Perhaps the favorable result is tainting my view, but I would not deal with the “unitary mark” issue differently if I had to do it over again. Because of the hostilities between the parties, and the unusual and erratic behavior of the defendants, we had to resort to reference to “unitary marks” because inclusion of more detail would likely have killed the deal on one side or the other. I was comfortable with the reference to “unitary mark” at the time of drafting the settlement agreement, and it turns out that phrase accomplished my clients’ purposes.

Defense counsel Dan DeCarlo wrote:

We represented the defendants who had settled a lawsuit with another entity that was using the word CLOUD for electronic cigarettes. Our client too, was using CLOUD for electronic cigarettes and so the settlement agreement sought to define the way each party could use CLOUD in their markings. Under the terms of the settlement agreement, our client was permitted to use CLOUD as long as CLOUD was used in close proximity to another word like PEN (PEN is a generic term for an electronic cigarette) and provided that the mark formed a “unitary mark” as we defined “unitary mark” in the settlement agreement. Importantly, the settlement agreement adopted the TMEP definition of a unitary mark but added an important caveat that “the size and specific relationship of CLOUD with the other word or words used in close association with CLOUD is within Defendants’ discretion except that the word coupled with CLOUD must be in close proximity and be readable.” Ultimately, the Court held in a motion to enforce the settlement agreement that the mark our client adopted after the settlement agreement was not a “unitary mark”. (The mark at issue is noted at footnote 2 of the Court’s Order).

We respectfully disagree with the Court on two grounds. First, we think the Court failed to give credence to the fact that the parties expressly created their own definition of a “unitary mark” by again, expressly noting that it was within the discretion of the defendants to dispose the word or words used with CLOUD however defendants chose so long as the wording was readable. There is no question that Defendants met this standard and indeed, the Court agreed. As the Court noted, “Thus, the size and relationship between words used in the creation of Defendants’ unitary mark is indisputably a matter over which Defendants have broad discretion. Words used in Defendants’ unitary mark are not required to be on the same line, in the same font, or of equal size.“ (Order Page 4 ll 24-27). So in the first instance, it is unclear how the Court found that the mark entailed design elements that were close in proximity and readable, yet still found that the mark at issue was not a “unitary mark” as the Parties defined unitary mark. Second, even if the sole analysis was to assess whether the mark was a “unitary mark” as that mark has been interpreted by Courts and the TTAB, we disagree with the Court’s conclusion. The court held that the mark “does not create a unitary visual impression….Defendants’ design would lead an ordinary consumer to encounter the mark as three separate elements, not an ‘indivisible symbol.’” (Order P. 10 ll 5-10). There was no evidence submitted to support this holding, and the Court did not point to any evidence suggesting that an ordinary consumer would adopt this view. Moreover, a simple review of the mark illustrates that it does present a singular visual impression. It is not linear text, but rather is a design mark that stacks three visual elements: (1) a fanciful design of a cloud (2) the word “cloud” and (3) the word “pen”. The design is visually centered so that the cloud design leads to the more pronounced word CLOUD and down to the lesser pronounced generic term “pen”. The disposition of “pen” is of lesser importance in the visual nature of the mark because pen is the generic portion. The mark is unitary in the sense that a consumer would see the design as a whole imparting a singular impression. The Court seemed to place great emphasis on the fact that there were “no lines or designs (to) unite “CLOUD” with “pen” (Order P. 10 ll 10-11). But we would respectfully suggest that the Court ignored the plain visual impression of the mark which is that it was a single and unified symbol that could only be reasonably viewed as a single impression. That there were no lines connecting the various elements of the mark is not a necessary feature of a unitary mark. And, as noted previously, the settlement agreement sought to eliminate the very kind of second guessing that is now going on by expressly providing the defendants with the discretion to dispose the various elements in whatever size the defendant wanted so long as the elements were proximate and readable.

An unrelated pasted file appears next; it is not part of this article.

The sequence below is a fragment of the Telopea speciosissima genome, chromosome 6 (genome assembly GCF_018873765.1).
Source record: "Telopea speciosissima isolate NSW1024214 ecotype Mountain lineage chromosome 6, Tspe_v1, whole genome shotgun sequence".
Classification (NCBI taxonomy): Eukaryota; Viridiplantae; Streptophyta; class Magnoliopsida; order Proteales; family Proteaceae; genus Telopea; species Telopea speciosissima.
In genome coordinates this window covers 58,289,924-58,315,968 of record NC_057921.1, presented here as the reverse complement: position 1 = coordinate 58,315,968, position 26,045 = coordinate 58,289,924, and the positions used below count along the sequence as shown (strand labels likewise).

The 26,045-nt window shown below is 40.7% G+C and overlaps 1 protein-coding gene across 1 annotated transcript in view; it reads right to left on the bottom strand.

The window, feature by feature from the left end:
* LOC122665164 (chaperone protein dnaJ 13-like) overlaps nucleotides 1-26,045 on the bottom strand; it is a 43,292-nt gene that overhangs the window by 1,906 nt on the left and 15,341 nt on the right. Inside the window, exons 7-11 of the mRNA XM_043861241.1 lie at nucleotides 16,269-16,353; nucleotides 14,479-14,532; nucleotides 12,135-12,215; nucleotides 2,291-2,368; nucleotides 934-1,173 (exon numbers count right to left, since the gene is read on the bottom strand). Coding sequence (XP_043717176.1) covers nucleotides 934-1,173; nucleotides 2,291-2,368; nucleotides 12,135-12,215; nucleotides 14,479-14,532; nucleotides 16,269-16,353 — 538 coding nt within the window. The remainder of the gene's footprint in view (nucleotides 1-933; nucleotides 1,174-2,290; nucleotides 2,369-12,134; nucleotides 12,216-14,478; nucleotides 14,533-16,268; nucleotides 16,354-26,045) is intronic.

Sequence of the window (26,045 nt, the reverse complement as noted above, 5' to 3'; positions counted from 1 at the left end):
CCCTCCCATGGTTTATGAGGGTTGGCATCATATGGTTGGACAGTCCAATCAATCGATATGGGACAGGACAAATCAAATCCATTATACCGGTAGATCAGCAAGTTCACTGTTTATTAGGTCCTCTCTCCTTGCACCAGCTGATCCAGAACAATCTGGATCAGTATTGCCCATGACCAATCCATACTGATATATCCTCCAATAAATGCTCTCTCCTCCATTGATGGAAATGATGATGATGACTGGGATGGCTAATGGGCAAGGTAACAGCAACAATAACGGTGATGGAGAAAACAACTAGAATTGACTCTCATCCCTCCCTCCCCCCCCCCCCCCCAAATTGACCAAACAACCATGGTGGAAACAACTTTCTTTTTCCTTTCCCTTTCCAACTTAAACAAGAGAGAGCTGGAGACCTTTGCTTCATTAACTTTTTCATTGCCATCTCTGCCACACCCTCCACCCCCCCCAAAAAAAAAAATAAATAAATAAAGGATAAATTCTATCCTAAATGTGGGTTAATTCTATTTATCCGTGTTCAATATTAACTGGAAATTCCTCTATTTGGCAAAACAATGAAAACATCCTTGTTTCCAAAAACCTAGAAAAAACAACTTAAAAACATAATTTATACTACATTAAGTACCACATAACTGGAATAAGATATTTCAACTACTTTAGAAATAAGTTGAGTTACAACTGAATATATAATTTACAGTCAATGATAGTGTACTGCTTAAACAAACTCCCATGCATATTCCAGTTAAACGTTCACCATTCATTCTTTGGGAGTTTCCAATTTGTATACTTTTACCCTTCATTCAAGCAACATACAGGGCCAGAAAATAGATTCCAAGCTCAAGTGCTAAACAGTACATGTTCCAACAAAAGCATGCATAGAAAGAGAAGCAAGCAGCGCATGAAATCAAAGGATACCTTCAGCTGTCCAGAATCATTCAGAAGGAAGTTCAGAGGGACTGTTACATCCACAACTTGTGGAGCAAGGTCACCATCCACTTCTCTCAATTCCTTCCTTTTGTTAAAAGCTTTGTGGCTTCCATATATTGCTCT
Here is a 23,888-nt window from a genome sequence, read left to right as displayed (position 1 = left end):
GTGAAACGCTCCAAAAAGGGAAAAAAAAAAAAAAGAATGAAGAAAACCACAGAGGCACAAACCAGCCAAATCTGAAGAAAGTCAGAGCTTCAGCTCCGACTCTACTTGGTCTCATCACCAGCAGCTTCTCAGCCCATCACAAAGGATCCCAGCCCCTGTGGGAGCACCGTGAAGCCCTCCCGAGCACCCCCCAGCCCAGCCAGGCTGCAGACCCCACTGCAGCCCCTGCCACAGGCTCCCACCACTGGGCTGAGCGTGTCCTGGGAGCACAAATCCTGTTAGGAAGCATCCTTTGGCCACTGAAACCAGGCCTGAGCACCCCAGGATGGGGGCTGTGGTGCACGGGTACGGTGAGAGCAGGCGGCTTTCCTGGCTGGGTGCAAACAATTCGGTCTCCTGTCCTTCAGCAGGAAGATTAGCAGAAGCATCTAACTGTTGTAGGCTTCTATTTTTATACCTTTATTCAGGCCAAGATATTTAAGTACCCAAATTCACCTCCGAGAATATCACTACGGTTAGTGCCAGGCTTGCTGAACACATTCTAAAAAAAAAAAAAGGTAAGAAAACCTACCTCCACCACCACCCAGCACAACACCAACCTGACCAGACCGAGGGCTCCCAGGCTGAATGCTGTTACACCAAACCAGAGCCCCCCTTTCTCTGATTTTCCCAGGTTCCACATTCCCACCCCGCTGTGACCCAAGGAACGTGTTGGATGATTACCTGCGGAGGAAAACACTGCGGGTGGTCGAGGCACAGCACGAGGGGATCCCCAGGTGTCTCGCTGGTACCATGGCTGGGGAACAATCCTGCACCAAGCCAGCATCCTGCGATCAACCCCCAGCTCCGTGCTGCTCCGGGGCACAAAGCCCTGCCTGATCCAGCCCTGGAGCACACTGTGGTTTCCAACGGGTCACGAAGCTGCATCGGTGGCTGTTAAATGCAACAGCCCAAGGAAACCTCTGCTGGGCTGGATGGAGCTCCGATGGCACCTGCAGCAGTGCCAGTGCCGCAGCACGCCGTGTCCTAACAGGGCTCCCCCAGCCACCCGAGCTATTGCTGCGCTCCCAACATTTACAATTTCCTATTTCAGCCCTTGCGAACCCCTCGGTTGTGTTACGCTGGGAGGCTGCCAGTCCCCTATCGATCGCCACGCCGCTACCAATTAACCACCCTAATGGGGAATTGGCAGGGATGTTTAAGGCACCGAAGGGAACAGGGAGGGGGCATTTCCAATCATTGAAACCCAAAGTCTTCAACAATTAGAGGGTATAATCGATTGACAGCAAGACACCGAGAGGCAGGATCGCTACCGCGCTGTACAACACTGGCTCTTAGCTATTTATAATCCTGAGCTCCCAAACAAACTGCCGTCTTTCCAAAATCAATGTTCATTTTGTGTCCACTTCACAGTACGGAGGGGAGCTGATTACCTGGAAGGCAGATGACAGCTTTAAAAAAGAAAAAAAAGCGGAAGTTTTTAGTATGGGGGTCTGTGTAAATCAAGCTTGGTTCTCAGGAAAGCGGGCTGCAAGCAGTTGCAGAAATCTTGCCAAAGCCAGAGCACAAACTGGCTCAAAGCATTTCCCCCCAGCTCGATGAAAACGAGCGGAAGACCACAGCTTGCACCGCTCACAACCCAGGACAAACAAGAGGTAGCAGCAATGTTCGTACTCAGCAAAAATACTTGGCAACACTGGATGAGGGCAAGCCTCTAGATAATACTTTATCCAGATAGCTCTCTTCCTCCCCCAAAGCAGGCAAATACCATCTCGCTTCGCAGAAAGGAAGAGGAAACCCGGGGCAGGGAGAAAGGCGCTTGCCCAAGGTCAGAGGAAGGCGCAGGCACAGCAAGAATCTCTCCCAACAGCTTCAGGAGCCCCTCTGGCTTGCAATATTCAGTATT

Case citation: Eksouzian v. Albanes, 2015 WL 4720478 (C.D. Cal. Aug. 7, 2015)